Changing Conventional Thought

Changing conventional thought

My first real post on here was originally going to be reserved for pain or maybe motor control and inhibition/compensation seen in runners/athletes of all types since I have seen a few more of those patients recently. But, now I just want to talk about being a physical therapist for a moment.

Over the previous 6 months my treatment principles have undergone a major transformation. You tend to realize the things that you don’t know or don’t have a good answer for when you have a student. Wanting to educate the student and really increase their level of understanding comes first from your understanding what is going on. This extends to the treatment of the patient. The why questions pop up a lot and I hate not having a good answer for them or at least a possible reason. I always had a lot of questions and attempted to answer them for myself but something about being partially responsible for a future physical therapist really motivates me.

This week a new student started with me. Today we talked a lot about pain and the the difference between motor control and strength/core stability. Going through the explanations of everything made me really think back to this whole changing a young therapists mindset and how much different it is to think along these lines vs what you are taught in school. I just graduated about a year and a half ago and for the most part the information being taught hasn’t changed much. ROM/MMT/flexibility and biomechanical changes in joint positioning. These were the things that were heavily stressed to be important. What wasn’t stressed was how meaningless all these are. Humor me for a second.

ROM: Yes, A/PROM is very important but it is amazing at how little so many therapists take into account active vs passive ROM in the spine. Just because lumbar flexion is limited in standing doesn’t mean that the hamstrings are tight or there is a joint that is out of place. You have to check passive as well in an unloaded position. What is worse is the cervical region. Limitation in ROM sitting does NOT mean that there is a closing/opening restriction. You have to check PROM in NWB. Most times this motion is actually perfectly fine and it is not something you need to start closing down or manipulating telling the patient that they have something out of place. All this does is raise their pain avoidance levels.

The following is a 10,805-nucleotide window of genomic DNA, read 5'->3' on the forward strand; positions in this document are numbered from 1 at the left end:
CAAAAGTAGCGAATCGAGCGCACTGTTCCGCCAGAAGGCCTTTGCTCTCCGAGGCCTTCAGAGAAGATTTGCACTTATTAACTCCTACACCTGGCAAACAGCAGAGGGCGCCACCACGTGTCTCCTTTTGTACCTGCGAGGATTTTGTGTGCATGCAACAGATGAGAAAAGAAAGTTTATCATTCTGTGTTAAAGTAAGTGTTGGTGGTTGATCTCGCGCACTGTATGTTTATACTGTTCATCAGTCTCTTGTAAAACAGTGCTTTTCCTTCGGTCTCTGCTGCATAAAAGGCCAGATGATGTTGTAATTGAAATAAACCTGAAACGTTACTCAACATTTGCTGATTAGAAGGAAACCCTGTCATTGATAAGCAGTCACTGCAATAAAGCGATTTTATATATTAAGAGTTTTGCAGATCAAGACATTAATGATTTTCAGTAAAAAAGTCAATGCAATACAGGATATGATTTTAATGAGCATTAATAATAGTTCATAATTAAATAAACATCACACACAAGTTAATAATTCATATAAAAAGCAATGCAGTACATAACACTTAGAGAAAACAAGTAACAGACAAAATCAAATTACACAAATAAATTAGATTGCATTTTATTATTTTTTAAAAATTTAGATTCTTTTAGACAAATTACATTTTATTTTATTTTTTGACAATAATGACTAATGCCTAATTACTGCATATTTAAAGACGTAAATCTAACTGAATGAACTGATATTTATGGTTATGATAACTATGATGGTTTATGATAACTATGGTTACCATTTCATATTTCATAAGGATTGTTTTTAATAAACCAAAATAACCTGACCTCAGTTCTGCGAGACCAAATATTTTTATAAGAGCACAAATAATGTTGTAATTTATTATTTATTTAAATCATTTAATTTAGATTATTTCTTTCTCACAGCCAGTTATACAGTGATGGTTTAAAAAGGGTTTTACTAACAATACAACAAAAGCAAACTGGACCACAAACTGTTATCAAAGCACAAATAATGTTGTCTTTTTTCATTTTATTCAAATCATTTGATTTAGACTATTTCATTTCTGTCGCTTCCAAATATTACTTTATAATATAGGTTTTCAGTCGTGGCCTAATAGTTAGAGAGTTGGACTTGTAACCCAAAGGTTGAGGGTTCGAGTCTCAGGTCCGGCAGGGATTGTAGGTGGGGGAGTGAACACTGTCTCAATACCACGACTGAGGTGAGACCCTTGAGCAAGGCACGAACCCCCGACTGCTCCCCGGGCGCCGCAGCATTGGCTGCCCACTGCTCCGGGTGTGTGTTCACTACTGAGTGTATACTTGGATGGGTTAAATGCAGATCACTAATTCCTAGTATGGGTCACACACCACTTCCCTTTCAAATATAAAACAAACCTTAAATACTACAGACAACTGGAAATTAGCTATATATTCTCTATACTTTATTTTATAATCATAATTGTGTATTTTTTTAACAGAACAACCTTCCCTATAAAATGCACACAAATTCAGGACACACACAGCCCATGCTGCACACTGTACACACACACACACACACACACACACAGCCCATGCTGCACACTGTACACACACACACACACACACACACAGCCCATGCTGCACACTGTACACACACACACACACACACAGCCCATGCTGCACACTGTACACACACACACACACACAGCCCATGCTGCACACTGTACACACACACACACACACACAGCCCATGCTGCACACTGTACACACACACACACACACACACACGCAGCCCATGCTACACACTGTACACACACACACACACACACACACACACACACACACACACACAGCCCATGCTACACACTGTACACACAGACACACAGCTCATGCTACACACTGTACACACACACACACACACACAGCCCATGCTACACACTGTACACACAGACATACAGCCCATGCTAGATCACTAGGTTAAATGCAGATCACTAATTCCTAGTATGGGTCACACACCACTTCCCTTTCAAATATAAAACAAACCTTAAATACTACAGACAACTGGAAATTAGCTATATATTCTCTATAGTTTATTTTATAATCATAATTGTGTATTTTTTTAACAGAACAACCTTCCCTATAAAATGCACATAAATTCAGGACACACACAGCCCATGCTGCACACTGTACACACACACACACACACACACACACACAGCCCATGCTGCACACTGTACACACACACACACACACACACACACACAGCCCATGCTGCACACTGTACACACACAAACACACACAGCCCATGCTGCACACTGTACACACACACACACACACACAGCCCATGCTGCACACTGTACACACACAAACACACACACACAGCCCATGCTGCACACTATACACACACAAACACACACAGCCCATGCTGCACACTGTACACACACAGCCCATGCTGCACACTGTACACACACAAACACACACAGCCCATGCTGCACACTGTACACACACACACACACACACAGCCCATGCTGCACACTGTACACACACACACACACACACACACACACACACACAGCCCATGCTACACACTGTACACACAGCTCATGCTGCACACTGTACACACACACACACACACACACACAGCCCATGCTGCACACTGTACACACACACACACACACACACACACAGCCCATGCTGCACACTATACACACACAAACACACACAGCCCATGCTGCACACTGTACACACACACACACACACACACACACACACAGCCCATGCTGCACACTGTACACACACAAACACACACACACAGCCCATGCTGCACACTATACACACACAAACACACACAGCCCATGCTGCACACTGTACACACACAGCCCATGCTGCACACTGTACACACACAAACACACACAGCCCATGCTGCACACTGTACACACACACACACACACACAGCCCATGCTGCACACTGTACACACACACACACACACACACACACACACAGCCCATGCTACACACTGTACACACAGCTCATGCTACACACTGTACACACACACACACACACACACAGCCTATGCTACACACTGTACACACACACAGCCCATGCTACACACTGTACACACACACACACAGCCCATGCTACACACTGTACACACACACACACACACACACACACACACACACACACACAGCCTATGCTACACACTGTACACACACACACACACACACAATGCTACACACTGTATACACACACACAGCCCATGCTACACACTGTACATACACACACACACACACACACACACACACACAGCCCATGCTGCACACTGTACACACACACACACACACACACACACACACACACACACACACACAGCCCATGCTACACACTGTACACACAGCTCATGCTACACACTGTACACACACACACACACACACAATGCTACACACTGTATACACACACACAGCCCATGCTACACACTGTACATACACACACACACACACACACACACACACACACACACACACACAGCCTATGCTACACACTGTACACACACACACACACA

MMT: Please don’t rate someone a 4/5 via MMT of hip extension if they can’t complete AROM of hip extension without hamstring compensation. That 4/5 in glutes quickly turns into a 4/5 in hamstring strength and less than a 3/5 in glutes. Also, strength, most times means nothing if they can’t use it properly.

Flexibility: Tight hamstrings? The cause of Pain? Really? Come on. Just ask yourself this question. Why does something get tight? It a protective reflex from the CNS. You have the find the cause/movement dysfunction that is causing this massive compensation.

Manipulation changes joint mechanics: Where have you ever read that palpation skills are good? Have you ever seen a cadaver? If you manipulate something that isn’t out of place do you make it out of place? So how is it that manipulating something returns it back into place? Most research shows that it is impossible to target a specific joint without getting residual movement in surrounding areas so how can you really say that you are only manipulating the SI/C6/L4 etc.? Yes, manipulate and mobe but know why you are doing it so that you don’t scare the patient into believing that they will fall apart if they rotate slightly.

I know that I took the above to the extremes and there are always exceptions but for the majority the above is very much true.

This got completely off track quickly.

I faced the above reality when I stopped thinking about conventional PT treatments (cough, any doctor TV show, cough) and began to look at the body like we should. This includes less about strength/ROM and more about movement patterns and inhibition. Less about core stability and more about what pain is and what it isn’t. It is difficult to reboot much of what you have learned and takes time to really get back into a comfortable treatment approach incorporating all the new information you learned especially with major changes being made.

With a new student, I realized that I am still learning how to incorporate these new philosophies into my evaluation and treatment processes. It isn’t engrained into my thinking patterns yet but, like motor control/inhibition, practice will help write that new book.

Signed…the always honest TJ


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